How a Lawyer can Help
Many people often wonder how exactly an attorney can help them in their specific situation. It’s a fair question, because an attorney isn’t quite like a mechanic or a doctor. Litigation is unpredictable, and the randomness that’s inherent in court (largely due to the human element) means people rarely have the opportunity to say, “I had legal problem X, I hired an attorney, and my problem X resolved into outcome Y rather than Z.”
So, here’s one example—what I hope to make the first in a series—of how I was able to help a regular person, just like you and me, with her legal problem.
My client was a tenant facing eviction from an apartment she was ready to leave anyway. She was dissatisfied with the unit and believed the landlord had breached her own end of the contract--the agreement to provide a habitable apartment. The tenant had her things packed, ready to go. The landlord was upset that the tenant hadn’t paid the last month’s rent, and wanted the court to set a lock-out date, order the tenant to move out, and order the payment of the last month's rent (plus interests, costs, and all the other things landlords usually ask for).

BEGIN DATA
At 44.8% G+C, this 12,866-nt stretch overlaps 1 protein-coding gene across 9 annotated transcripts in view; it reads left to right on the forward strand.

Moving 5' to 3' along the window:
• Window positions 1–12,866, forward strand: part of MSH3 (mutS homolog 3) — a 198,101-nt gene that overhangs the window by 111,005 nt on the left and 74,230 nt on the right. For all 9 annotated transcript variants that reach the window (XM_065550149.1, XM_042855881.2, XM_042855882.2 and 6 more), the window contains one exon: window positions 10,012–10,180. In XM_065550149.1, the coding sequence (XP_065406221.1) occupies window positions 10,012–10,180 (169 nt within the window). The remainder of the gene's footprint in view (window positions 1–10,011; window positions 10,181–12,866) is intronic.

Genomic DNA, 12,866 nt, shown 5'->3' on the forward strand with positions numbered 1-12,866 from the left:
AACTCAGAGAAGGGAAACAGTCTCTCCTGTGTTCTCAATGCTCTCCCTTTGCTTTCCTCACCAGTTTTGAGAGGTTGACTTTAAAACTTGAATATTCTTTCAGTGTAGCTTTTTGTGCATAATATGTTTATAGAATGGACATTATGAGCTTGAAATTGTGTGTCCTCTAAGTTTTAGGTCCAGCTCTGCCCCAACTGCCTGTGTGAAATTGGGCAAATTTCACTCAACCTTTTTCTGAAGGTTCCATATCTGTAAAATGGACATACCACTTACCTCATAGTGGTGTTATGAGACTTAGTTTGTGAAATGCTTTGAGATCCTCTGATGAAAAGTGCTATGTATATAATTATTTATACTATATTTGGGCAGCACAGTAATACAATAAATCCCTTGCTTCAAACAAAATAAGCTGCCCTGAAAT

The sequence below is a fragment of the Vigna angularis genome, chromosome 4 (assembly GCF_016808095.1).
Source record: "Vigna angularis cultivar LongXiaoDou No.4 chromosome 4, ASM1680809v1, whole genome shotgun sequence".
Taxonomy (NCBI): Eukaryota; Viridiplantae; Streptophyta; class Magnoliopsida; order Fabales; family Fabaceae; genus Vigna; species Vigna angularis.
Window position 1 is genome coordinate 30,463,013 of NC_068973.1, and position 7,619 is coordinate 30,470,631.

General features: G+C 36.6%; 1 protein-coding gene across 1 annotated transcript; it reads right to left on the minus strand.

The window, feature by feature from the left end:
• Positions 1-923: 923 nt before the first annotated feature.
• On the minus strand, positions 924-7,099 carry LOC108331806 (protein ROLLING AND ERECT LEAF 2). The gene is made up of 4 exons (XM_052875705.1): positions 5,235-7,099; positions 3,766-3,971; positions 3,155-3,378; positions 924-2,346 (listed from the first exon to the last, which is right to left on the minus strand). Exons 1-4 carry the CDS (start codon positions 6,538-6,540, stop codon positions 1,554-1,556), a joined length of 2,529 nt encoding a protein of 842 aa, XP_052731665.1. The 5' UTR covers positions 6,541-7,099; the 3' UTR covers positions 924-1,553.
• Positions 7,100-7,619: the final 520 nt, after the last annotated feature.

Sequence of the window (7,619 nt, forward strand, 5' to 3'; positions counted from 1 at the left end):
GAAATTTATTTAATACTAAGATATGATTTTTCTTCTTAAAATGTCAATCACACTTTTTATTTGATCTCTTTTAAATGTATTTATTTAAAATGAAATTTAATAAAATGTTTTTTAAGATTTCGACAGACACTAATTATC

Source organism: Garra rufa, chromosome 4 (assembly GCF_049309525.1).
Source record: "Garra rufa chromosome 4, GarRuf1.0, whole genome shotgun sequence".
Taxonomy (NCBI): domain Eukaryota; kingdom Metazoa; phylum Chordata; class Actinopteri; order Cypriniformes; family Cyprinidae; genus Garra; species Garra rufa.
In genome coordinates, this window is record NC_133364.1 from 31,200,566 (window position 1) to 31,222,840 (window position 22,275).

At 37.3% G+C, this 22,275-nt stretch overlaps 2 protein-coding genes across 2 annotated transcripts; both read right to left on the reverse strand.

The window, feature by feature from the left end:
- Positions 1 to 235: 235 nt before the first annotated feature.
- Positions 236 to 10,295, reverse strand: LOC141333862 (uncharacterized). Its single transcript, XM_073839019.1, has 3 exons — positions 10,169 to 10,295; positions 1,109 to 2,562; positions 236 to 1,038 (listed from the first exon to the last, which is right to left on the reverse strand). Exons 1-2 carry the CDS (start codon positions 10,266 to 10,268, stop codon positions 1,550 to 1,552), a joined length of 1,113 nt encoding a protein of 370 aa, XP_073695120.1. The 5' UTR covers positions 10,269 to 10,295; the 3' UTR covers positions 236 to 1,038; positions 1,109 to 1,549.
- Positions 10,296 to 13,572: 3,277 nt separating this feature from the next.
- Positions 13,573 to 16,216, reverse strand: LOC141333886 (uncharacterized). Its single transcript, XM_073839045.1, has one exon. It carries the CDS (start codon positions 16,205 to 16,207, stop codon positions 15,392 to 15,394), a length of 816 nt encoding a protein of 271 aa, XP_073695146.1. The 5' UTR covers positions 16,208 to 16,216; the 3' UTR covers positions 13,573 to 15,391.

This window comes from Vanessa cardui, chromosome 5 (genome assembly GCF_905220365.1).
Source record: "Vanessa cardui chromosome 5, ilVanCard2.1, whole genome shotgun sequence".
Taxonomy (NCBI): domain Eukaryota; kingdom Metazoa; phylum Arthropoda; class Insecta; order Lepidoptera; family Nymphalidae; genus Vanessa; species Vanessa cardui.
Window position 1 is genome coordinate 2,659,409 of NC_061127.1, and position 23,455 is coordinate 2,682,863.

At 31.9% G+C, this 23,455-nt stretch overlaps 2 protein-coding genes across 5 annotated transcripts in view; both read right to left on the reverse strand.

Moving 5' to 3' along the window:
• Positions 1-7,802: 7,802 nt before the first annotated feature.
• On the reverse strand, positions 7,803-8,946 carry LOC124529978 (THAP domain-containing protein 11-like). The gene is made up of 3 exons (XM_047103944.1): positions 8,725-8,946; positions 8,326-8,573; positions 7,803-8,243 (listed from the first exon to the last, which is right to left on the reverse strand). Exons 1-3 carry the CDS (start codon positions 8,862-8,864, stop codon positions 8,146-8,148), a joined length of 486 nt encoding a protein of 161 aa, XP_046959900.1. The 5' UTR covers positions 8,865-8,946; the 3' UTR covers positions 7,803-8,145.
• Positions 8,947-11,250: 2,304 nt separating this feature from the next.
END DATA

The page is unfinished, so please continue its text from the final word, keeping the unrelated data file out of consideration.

Also of note, my client had a lawyer—me—while the landlord was proceeding in propria persona, without an attorney.
Long story short, the complaint was defective on its face. The complaint alleged that the landlord had served the wrong kind of notice! I pointed this out to the court as my opening argument. Under questioning by the judge, the landlord admitted that she had never served the correct, required notice.
The landlord had a lot more to say, but since the complaint was fatally defective, the judge didn’t even hear it. Case dismissed.
For someone without legal training and experience, it can be difficult, perhaps almost impossible, to spot problems like the above. For a lawyer, it’s another day at the office. Simply put, having a good attorney with you when you go into court means peace of mind. It means that the other side isn’t going to get one over on you.
It means the ability to make sure your legal rights are protected—and isn’t that the entire reason for going to court in the first place?